In conclusion, WES seems to be a promising approach to investigate the mutational landscape during tumorigenesis of PTCs and detected BRAF mutations that are universally found in PTCs. The gene set enrichment analyses performed on our selection of mutated genes suggest that PI3K-AKT-FOXO/mTOR and MAPK signaling pathways are implicated in the development and progression of PTCs. The interaction networks and co-occurring among the mutated genes identified that TP53, EP300, KRAS, and PTEN were the major core genes, suggesting the potential therapeutic targets for PTCs. Finally, significant correlations between the gene mutation profiles and the clinical characteristics of PTCs were established. In general, our study supplements the genomic landscape of PTCs and identifies new actionable target candidates and clinicopathology-associated mutations. We summarized a schematic model of the speculative pathogenesis and progression of PTCs, as shown in Fig. 5. These comprehensive genomic aberrations of PTCs and potentially actionable targets needed to be validated by large cohort studies, which may serve to be used in the development of individualized treatments in PTC patients.

Supplementary Material

Attachment

Supplementary figure S1.

Attachment

Supplementary tables.

 Figure 5 

Schematic model of the speculative pathogenesis of PTC.

Int J Med Sci Image (Click on the image to enlarge.)

Acknowledgements

The authors gratefully acknowledge the financial supports by the "Thyroid Research Project of Young and Middle-aged Doctors" of China Health Promotion Foundation.

Data Availability Statement

The authors confirm that the data supporting the findings of this study are available within the article and its supplementary materials.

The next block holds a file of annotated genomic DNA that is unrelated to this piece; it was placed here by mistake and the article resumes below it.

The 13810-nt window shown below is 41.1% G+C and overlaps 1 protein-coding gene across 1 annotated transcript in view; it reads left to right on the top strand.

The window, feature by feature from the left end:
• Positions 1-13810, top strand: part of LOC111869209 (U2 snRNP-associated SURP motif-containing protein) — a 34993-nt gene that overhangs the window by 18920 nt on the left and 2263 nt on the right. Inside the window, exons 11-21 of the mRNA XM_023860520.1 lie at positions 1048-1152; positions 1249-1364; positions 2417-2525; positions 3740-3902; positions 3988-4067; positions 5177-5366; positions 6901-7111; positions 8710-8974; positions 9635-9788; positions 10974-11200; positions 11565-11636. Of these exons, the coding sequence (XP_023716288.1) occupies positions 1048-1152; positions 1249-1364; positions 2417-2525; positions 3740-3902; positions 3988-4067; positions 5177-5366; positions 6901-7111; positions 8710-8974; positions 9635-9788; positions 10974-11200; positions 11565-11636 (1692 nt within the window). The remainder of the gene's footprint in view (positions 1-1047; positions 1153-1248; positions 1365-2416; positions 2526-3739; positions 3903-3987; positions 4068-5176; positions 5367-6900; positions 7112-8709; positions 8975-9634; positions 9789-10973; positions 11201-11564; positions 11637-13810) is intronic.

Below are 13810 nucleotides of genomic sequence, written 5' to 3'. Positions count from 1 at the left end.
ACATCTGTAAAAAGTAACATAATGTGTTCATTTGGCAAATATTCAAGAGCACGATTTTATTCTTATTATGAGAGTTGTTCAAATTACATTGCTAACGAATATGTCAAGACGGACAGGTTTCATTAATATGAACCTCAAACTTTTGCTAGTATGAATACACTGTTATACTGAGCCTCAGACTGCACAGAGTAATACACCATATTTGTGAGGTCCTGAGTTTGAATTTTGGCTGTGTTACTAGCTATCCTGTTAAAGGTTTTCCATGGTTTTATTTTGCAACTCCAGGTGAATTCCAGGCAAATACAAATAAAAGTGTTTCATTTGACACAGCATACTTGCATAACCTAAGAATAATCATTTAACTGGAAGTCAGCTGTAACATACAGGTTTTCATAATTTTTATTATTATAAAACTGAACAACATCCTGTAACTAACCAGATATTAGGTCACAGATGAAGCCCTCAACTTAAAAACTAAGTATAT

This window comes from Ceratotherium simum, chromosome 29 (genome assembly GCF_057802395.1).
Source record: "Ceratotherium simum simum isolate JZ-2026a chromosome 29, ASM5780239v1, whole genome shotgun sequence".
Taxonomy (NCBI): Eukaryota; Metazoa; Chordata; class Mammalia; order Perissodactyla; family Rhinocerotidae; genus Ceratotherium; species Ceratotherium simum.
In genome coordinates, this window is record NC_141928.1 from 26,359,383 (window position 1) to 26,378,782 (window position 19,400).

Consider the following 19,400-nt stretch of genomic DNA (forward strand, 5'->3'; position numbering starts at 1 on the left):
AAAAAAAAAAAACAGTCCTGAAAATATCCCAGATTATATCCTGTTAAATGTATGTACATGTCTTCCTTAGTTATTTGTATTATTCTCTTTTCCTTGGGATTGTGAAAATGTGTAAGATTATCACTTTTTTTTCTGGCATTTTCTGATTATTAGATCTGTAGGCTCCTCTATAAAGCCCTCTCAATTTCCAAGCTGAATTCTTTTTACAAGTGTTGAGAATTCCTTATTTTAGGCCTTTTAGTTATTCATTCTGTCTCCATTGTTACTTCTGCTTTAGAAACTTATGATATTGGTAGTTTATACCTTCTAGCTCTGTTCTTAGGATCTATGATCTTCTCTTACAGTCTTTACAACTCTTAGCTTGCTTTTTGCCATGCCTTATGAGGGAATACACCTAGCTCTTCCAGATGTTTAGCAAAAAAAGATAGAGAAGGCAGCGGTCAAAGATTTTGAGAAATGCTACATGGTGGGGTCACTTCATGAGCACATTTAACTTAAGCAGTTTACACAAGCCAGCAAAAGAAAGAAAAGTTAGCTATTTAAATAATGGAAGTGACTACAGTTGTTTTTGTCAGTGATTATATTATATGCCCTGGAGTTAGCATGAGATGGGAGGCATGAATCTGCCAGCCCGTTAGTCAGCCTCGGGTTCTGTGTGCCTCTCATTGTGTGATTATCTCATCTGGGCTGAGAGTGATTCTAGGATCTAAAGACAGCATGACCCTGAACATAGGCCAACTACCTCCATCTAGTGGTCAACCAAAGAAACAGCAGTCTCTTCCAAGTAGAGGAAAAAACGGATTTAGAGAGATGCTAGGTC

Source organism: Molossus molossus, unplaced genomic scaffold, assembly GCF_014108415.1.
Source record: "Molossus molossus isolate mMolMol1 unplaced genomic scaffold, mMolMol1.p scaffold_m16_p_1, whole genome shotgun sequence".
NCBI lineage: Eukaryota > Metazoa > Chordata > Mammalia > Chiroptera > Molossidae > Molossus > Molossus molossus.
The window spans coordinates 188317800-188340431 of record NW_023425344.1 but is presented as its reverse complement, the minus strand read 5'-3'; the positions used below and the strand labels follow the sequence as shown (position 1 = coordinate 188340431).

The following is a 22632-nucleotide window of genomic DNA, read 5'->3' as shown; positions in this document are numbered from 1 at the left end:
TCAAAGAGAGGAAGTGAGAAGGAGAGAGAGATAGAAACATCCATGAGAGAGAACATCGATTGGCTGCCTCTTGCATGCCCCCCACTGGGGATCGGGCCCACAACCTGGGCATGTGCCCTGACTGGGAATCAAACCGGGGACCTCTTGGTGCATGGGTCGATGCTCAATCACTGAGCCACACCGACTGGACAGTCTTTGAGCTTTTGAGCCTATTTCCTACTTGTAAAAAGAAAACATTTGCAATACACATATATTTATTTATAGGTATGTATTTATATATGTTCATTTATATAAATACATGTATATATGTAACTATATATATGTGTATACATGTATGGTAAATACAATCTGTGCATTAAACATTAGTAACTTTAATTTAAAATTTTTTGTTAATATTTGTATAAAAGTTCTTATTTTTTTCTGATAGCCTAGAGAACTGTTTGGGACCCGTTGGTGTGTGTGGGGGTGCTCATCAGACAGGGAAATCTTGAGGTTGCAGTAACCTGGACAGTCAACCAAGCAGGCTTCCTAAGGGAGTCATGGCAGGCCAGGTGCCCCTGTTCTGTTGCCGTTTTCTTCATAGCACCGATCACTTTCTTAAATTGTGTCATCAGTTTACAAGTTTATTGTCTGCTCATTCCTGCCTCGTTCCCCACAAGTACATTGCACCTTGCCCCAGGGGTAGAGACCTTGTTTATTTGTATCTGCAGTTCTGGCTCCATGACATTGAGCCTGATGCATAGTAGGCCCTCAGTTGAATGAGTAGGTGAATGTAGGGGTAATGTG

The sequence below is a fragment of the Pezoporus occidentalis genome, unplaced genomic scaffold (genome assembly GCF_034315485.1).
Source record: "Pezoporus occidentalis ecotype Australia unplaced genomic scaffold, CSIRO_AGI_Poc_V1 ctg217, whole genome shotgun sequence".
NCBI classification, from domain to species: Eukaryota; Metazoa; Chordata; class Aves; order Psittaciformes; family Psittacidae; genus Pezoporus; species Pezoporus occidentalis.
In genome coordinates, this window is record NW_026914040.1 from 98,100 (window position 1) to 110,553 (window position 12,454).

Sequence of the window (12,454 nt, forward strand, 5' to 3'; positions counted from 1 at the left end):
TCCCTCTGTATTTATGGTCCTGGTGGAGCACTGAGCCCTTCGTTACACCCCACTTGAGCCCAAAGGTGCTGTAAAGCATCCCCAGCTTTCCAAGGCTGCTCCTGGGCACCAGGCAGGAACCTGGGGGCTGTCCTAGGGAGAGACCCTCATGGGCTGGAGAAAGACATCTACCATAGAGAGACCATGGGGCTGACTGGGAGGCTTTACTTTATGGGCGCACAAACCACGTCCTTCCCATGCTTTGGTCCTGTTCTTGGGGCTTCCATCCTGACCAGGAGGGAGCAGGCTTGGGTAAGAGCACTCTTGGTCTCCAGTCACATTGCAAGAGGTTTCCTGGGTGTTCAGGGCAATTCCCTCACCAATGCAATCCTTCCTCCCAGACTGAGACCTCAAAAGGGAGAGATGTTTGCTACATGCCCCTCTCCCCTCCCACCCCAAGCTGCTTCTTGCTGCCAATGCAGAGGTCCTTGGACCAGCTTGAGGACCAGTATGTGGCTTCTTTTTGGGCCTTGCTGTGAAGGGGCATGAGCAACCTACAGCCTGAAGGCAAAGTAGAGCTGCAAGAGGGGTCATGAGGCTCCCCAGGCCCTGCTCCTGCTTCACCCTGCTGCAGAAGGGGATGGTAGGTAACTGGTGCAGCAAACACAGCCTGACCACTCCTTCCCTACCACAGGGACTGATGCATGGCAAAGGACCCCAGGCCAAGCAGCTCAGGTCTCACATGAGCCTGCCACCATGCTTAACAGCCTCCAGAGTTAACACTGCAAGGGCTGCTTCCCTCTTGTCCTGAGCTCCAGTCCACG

Fundings

This study was supported by the Instructional Research Project of Jiangsu Commission of Health (Z2019046), the China Jiangsu Fifth “333 Project” (BRA2019183), the Leading Talent Project of Yangzhou “13th Five-year” Strengthening Health Through Science and Education (LJRC201819), the Yangzhou Key R&D Project (YZ2020099), the Natural Science Foundation of Jiangsu Province (BK20200936), and the Natural Science Research Project of the Higher Educational Institutions of Jiangsu Province (20KJB320007).

Author Contributions

Tingyue Qi and Qiu Du: conceived the idea and designed the work; Tingyue Qi and Xin Rong: carried out the experiments; Qingling Feng, Hongguang Sun, and Haiyan Cao: analyzed and interpreted data, prepared figures, and tables; Yan Yang, Hao Feng, Linhai Zhu, and Lei Wang: methodology and resources; Tingyue Qi, Xin Rong, and Qingling Feng: wrote the main manuscript text; Tingyue Qi and Qiu Du: funding acquisition, and project administration. All authors reviewed the manuscript.

Competing Interests

The authors have declared that no competing interest exists.

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Author contact

Corresponding address Corresponding author: Qiu Du, Ph.D., Department of Neurosurgery/ Department of Central Laboratory, the Affiliated Hospital of Yangzhou University, Yangzhou University, 368 Hanjiang Middle Road, Yangzhou 225012, China. Email: 092102edu.cn.


Received 2020-7-21
Accepted 2021-4-16
Published 2021-4-26